Metoclopramide Pregnancy and Breastfeeding Warnings
Metoclopramide Pregnancy Warnings
Metoclopramide has been assigned to pregnancy category B by the FDA. Animal studies have failed to reveal evidence of fetal harm. There are no controlled data in human pregnancy. However, metoclopramide has been used during pregnancy for its antiemetic and gastric prokinetic effects. Metoclopramide is only recommended for use during pregnancy when benefit outweighs risk.
Metoclopramide rapidly crosses the placenta near term. Fetal plasma concentrations are approximately 60% to 70% of maternal serum concentrations. While administration of metoclopramide at term is associated with significant increases in maternal serum prolactin levels, no changes were noted in cord arterial or venous plasma prolactin levels. In addition, metoclopramide does not affect maternal plasma TSH or estradiol levels. A case of acute porphyria in a female patient treated for hyperemesis gravidarum with metoclopramide in the 10th, 12th, and 18th week of pregnancy is reported in the literature. A normal infant was delivered at term. Data on the safety and efficacy of metoclopramide during pregnancy are primarily limited to the last trimester. More data are needed to evaluate safety in the first and second trimesters. Until then, the use of metoclopramide should typically be limited to the management of severe nausea and vomiting in the last trimester and to decrease gastric emptying time in the prevention of Mendelson's syndrome during labor and delivery. Data collected by five teratogenic information centers on women (n=126) that had taken metoclopramide (range, 10 to 40 mg) for nausea and vomiting during the first trimester of pregnancy (range duration of therapy, 1 to 35 days) suggests that the administration of metoclopramide during the first trimester of pregnancy is probably not associated with an increased risk of fetal malformations, decreased birth weight, or spontaneous abortions.
Metoclopramide Breastfeeding Warnings
In one study involving 23 women, metoclopramide milk concentrations ranged from 20 to 157 ng/mL following the oral administration of metoclopramide 10 mg three times a day for two weeks. Milk concentrations were consistently higher than corresponding serum concentrations. The estimated maximum exposure of the infant ranged from 6 to 24 mcg/kg/day in the early puerperium and from 1 to 13 mcg/kg/day in the late puerperium. Metoclopramide was detected in the serum of only one infant. In four of seven infants studied, plasma prolactin levels were elevated during maternal metoclopramide treatment compared to prolactin levels of control infants. Plasma thyrotropin concentrations in the infants were unaffected. In another study, infant serum prolactin, TSH, and free thyroxine concentrations were unaffected by maternal metoclopramide therapy (10 mg three times a day for 3 weeks).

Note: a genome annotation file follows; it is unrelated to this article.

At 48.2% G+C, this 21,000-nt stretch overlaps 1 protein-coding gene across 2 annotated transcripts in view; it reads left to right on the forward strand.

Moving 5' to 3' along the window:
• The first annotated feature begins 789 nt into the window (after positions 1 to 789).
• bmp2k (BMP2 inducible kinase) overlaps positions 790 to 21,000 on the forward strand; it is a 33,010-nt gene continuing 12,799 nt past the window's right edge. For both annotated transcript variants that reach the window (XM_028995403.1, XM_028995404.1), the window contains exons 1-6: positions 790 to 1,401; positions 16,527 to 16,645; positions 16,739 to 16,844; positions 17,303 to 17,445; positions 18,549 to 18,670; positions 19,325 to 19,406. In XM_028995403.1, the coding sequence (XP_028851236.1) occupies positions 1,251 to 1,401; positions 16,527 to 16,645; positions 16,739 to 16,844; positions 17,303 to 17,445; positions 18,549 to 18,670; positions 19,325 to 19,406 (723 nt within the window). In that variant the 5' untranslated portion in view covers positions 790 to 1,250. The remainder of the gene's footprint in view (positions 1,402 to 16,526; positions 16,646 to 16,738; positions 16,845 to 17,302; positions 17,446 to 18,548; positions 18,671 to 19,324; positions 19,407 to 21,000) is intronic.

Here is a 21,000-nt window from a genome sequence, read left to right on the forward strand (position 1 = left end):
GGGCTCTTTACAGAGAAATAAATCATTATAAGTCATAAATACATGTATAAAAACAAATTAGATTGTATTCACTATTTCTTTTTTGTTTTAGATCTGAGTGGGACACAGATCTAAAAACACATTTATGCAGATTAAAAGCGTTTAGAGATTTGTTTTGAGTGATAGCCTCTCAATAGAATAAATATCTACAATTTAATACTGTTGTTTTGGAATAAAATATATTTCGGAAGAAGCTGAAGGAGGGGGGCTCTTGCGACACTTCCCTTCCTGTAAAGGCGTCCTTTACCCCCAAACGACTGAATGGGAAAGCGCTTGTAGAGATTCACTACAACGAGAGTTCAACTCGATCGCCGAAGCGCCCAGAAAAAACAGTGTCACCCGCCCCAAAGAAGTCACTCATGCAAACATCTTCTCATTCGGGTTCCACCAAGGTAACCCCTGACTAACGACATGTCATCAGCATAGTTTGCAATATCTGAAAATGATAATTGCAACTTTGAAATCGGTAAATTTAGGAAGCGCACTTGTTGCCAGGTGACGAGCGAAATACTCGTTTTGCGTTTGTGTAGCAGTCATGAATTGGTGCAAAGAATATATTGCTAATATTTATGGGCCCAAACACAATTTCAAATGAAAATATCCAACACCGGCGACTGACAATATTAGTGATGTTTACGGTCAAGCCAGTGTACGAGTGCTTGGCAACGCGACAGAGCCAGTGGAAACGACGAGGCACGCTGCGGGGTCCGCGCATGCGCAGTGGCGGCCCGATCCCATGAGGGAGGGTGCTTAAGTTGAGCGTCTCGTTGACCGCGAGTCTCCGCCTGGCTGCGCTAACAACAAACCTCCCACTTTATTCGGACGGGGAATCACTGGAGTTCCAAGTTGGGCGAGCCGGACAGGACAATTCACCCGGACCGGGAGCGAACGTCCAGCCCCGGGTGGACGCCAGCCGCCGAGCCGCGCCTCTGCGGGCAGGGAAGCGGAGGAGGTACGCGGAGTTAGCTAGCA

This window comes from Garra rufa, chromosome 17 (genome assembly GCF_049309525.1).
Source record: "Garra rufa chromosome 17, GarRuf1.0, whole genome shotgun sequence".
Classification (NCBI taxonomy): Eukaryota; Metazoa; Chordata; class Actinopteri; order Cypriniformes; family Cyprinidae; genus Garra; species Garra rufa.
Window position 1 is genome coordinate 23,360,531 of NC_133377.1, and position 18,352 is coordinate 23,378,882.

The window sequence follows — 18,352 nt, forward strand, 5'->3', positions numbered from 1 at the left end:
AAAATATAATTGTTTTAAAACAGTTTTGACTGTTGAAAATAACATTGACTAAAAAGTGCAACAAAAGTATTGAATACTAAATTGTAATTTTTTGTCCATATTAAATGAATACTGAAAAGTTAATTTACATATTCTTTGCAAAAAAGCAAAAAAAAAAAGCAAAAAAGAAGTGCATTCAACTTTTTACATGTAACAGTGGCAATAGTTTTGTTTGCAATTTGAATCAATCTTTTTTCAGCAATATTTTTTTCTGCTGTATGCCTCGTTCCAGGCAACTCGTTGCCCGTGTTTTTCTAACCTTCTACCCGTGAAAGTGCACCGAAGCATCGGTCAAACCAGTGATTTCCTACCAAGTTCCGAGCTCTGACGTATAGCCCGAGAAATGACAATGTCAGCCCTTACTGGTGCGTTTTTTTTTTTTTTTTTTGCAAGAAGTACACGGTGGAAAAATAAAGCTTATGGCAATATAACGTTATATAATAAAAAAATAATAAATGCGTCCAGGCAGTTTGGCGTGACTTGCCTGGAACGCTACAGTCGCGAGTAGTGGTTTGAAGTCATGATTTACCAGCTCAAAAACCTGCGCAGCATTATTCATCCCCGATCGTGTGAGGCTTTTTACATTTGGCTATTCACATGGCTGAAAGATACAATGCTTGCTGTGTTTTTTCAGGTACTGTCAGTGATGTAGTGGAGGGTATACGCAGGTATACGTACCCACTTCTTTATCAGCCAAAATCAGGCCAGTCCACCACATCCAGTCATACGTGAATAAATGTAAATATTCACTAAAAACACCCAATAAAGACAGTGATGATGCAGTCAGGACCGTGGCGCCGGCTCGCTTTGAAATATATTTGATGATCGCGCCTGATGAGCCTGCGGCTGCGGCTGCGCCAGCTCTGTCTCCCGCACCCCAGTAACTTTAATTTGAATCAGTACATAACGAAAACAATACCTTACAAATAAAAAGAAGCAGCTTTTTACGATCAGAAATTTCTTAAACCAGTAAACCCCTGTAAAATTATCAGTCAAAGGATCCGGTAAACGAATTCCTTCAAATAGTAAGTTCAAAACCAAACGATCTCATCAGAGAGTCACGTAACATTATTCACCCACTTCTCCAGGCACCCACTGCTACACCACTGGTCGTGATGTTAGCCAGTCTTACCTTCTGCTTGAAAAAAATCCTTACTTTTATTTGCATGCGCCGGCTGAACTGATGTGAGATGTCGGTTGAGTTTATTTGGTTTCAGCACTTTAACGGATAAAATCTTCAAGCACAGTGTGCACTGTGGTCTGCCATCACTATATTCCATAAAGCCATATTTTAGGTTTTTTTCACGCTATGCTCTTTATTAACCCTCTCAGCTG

Metoclopramide is excreted into human milk. The American Academy of Pediatrics considers metoclopramide use during lactation to be of concern, citing the potent nervous system effects of the drug. The manufacturer recommends caution.
Disclaimer: Every effort has been made to ensure that the information provided by Cerner Multum, Wolters Kluwer Health and Drugs.com is accurate, up-to-date and complete, but no guarantee is made to that effect. In addition, the drug information contained herein may be time sensitive and should not be utilized as a reference resource beyond the date hereof. This material does not endorse drugs, diagnose patients, or recommend therapy. This drug information is a reference resource designed as supplement to, and not a substitute for, the expertise, skill , knowledge, and judgement of healthcare practitioners in patient care. The absence of a warning for a given drug or combination thereof in no way should be construed to indicate that the drug or combination is safe, effective, or appropriate for any given patient. Multum Information Services, Inc. does not assume any responsibility for any aspect of healthcare administered with the aid of information Multum provides. Copyright 2000-2008 Multum Information Services, Inc. The information contained herein is not intended to cover all possible uses, directions, precautions, warnings, drug interactions, allergic reactions, or adverse effects. If you have questions about the drugs you are taking, check with your doctor, nurse, or pharmacist.